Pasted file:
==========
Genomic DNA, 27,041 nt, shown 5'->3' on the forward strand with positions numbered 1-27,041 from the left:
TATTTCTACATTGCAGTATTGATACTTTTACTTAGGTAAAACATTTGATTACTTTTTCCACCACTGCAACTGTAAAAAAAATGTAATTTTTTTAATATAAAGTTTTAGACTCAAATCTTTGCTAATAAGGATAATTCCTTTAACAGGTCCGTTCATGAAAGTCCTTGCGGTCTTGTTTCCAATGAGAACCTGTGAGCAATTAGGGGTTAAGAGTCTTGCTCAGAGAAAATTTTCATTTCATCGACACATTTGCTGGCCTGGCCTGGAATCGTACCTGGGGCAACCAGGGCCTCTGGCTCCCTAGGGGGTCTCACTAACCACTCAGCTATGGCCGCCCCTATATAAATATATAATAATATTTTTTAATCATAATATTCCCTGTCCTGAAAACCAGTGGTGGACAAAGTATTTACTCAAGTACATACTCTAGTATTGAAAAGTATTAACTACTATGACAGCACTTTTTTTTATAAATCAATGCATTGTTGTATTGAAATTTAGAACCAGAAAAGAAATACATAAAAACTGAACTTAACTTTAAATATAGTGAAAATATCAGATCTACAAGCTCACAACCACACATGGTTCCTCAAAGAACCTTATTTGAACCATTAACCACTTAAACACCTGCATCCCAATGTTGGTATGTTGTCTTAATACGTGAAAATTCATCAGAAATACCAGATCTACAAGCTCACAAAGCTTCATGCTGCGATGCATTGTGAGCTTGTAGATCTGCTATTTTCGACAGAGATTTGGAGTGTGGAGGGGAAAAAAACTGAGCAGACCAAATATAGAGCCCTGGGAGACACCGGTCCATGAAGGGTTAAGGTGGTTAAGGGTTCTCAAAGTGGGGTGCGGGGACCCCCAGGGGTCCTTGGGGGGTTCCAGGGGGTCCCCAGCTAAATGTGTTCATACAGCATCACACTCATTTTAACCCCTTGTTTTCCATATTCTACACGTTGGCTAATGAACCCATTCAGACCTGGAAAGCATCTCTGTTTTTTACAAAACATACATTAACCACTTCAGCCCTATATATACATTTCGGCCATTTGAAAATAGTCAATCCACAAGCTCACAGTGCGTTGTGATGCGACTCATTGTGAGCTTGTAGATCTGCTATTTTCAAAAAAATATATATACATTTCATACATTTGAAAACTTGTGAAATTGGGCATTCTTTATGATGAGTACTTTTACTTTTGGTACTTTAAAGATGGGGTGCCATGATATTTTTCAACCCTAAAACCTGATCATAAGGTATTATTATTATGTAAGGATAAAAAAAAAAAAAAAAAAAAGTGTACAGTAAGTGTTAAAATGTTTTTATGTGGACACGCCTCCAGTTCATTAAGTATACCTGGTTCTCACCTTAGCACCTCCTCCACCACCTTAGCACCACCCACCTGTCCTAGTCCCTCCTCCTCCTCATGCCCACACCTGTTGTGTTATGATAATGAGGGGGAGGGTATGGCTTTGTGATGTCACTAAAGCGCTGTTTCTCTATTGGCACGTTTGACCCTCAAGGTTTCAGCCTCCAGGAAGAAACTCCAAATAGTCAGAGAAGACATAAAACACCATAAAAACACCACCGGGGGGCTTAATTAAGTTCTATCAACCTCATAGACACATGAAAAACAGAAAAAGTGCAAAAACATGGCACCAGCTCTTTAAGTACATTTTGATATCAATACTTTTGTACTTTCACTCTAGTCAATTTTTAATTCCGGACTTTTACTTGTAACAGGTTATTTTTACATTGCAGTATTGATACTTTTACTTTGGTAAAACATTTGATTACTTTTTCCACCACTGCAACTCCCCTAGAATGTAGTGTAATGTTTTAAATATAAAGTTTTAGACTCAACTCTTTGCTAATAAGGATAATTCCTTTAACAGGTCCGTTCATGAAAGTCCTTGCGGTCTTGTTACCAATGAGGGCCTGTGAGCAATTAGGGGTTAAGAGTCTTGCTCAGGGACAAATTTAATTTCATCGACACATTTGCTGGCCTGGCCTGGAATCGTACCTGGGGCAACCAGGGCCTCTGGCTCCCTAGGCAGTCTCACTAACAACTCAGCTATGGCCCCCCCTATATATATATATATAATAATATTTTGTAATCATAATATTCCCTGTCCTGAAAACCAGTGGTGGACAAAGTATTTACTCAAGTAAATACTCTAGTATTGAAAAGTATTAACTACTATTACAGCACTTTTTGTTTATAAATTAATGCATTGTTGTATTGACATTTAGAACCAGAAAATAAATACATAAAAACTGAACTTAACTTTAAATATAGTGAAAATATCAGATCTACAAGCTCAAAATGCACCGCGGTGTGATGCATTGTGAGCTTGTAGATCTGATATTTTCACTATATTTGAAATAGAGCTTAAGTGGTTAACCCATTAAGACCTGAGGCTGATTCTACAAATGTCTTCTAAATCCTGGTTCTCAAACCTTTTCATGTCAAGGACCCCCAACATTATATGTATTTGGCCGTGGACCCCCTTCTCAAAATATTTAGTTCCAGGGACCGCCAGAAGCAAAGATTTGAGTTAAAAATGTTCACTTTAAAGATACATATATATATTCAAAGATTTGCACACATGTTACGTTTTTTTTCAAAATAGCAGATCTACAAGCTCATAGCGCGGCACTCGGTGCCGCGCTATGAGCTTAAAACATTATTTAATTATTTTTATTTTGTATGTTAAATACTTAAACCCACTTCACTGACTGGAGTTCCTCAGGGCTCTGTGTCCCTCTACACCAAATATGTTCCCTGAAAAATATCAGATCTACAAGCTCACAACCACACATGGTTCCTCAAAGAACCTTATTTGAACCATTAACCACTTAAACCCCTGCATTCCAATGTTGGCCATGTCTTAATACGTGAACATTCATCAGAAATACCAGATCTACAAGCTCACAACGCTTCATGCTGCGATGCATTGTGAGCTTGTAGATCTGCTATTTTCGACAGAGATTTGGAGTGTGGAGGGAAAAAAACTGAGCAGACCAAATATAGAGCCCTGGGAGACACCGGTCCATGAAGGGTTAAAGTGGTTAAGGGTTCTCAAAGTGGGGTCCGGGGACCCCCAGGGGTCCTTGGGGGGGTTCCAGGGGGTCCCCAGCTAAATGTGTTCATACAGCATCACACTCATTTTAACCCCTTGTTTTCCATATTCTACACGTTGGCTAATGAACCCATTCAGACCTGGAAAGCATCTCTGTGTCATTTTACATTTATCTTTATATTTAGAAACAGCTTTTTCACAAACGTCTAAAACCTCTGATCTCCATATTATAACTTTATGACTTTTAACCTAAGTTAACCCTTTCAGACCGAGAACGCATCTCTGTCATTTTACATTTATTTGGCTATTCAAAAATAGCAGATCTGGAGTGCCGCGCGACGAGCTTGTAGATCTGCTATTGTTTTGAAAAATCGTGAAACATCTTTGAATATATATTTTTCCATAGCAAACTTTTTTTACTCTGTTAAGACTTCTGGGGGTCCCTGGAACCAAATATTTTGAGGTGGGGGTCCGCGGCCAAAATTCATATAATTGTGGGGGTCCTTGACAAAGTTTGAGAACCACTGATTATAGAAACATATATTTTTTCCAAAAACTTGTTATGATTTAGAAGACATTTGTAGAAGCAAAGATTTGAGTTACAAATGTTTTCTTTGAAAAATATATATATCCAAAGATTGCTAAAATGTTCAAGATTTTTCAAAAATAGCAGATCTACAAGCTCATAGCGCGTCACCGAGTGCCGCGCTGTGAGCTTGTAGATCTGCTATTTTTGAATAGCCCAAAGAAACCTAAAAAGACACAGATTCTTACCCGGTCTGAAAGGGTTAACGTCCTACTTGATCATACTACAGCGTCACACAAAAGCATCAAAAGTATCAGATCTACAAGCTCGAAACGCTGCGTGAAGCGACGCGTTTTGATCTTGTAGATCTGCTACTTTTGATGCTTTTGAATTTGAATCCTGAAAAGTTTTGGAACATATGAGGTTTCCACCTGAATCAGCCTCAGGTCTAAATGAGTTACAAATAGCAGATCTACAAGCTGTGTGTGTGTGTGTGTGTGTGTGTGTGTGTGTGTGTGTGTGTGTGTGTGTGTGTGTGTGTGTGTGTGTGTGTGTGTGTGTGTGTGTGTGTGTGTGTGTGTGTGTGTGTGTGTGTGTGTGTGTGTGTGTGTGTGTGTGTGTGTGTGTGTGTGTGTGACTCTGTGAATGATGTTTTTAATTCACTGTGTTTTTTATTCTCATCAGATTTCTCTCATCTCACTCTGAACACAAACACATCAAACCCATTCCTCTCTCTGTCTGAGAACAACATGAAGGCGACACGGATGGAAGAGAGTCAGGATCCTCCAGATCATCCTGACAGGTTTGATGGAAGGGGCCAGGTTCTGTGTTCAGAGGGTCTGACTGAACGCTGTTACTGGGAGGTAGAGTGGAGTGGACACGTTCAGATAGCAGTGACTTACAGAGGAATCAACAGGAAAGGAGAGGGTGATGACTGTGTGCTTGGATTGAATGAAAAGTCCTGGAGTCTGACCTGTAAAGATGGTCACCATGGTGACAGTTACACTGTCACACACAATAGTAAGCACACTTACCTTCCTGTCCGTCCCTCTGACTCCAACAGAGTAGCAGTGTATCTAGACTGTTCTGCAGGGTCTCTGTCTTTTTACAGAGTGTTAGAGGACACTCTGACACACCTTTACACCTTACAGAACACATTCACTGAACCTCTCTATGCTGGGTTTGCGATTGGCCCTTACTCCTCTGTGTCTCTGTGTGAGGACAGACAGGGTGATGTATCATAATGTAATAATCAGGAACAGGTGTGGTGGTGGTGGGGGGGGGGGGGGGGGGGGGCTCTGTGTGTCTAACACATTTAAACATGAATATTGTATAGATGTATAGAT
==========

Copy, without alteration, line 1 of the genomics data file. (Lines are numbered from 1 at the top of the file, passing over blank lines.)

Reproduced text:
Genomic DNA, 27,041 nt, shown 5'->3' on the forward strand with positions numbered 1-27,041 from the left: